Pressure is increasing on the Canada Border Services Agency (CBSA) to review its methods following the death of a third person in its custody this year.
The campaign to make the agency more transparent gathered momentum as a 24-year-old man died in an Edmonton provincial jail, becoming the 15th to die in CBSA custody since 2000.
There is no onus on the agency to release details of the death, right down to the name and nationality of the detainee.
CBSA’s Detention Track Record in Numbers
15 deaths since 2000
3 deaths this year
6,768 detained between April 2014 and March 2015
2,366 of those release, 3,325 deported
Average detention: 24.5 days
Legal limit on detention: None
Public Safety Minister Ralph Goodale is leading calls for a review of all of Canada’s security and intelligence offerings, including the CBSA
“We will be looking at where there are gaps in the existing architecture,” Goodale said.
“One obvious one is CBSA, the border services agency that has no review mechanism whatsoever.”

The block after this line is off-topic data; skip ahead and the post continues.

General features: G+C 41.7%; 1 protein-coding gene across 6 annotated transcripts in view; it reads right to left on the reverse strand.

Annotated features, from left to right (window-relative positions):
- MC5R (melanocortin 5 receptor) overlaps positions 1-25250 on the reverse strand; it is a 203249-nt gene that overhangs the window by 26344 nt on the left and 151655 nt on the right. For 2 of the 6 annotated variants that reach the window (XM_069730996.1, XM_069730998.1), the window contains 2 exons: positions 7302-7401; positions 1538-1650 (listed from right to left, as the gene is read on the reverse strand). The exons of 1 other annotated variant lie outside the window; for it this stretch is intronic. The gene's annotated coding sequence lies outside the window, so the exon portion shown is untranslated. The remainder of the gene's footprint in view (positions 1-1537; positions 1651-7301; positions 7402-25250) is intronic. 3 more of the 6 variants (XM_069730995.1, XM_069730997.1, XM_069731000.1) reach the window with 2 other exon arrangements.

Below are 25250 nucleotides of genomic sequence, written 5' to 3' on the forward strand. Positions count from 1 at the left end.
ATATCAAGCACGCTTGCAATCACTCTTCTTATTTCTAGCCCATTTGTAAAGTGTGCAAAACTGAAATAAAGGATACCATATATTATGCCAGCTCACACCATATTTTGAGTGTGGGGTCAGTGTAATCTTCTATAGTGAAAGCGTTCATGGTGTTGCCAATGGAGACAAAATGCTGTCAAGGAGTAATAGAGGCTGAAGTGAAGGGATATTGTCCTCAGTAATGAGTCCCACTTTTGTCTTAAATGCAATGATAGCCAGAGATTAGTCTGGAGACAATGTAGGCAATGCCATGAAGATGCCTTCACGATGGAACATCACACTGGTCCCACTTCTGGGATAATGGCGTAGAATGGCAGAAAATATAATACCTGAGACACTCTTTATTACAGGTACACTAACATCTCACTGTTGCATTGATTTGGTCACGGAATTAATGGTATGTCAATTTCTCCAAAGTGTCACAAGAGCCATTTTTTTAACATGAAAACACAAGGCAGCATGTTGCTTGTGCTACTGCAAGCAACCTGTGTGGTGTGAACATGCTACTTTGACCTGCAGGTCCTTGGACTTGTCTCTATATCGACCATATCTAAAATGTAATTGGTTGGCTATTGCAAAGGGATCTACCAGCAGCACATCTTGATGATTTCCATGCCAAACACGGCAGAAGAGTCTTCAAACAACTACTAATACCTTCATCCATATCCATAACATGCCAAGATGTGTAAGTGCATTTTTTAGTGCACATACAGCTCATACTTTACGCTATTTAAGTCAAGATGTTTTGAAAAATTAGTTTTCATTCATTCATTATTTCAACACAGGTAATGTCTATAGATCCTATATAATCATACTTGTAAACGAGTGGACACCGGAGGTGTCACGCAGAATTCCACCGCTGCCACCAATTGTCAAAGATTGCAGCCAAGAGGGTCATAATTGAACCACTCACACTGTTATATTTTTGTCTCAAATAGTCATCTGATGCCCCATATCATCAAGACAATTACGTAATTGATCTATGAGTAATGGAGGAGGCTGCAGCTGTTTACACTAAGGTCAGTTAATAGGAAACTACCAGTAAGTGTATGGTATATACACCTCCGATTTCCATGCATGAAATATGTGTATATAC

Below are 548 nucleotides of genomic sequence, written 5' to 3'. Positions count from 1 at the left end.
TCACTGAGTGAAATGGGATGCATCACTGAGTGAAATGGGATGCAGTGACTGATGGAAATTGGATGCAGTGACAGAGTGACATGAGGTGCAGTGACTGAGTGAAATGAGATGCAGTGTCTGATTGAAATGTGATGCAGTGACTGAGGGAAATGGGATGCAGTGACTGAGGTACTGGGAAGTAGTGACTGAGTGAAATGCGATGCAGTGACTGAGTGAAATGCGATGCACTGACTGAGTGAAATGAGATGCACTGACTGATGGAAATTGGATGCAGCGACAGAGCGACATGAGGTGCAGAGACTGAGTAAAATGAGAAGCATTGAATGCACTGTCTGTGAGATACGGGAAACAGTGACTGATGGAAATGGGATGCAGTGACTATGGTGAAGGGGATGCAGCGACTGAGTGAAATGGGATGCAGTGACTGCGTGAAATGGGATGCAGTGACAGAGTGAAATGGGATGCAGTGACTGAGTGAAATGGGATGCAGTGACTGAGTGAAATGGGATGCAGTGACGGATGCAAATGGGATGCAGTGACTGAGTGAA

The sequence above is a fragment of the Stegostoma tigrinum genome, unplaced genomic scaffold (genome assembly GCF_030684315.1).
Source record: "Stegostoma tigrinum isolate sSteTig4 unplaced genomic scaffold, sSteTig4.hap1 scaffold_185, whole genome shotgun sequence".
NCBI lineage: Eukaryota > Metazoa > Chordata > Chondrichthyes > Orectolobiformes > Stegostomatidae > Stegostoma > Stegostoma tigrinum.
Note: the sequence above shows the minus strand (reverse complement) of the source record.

Canada has drawn criticism from the UN over the CBSA’s power to detain persons indefinitely. By comparison, both the US (six months) and UK (28 days) have placed time limits on their detention powers. In Canada, people can end up being detained for years.
The hard figures show Canada detained 6,768 people between April 2014 to March 2015, 2,366 of whom were released and 3,325 deported. While the average detention is 24.5 days, there is no limit, and the lack of space in CBSA custody means many end up in provincial jails, as was in the case in the latest death in Edmonton.
Ontario health care professionals this week sent a 140-signature petition to Yasir Naqvi, Ontario’s Safety and Correctional Services Minister, urging the province to stop the use of provincial jails.
Electronic tracking is one method understood to be being considered, relieving the pressure to find space in jails.
Both Ontario and Nova Scotia already use versions of the tagging system, which involves a detainee wearing an ankle bracelet.
Such policies could prevent another case like the one of 16-year-old Syrian Mohamed, sent to Canada by his parents in January to seek a new life.
Mohamed was greeted at the airport by the Canada Border Services Agency, apprehended and sent to the Toronto Immigration Holding Centre, where he was placed in isolation for three weeks.
The lack of statutory prohibitions against the use of solitary confinement for juveniles allows its continual use in Canada. The policy, a holdover from the former Conservative government, must be abolished for juveniles.
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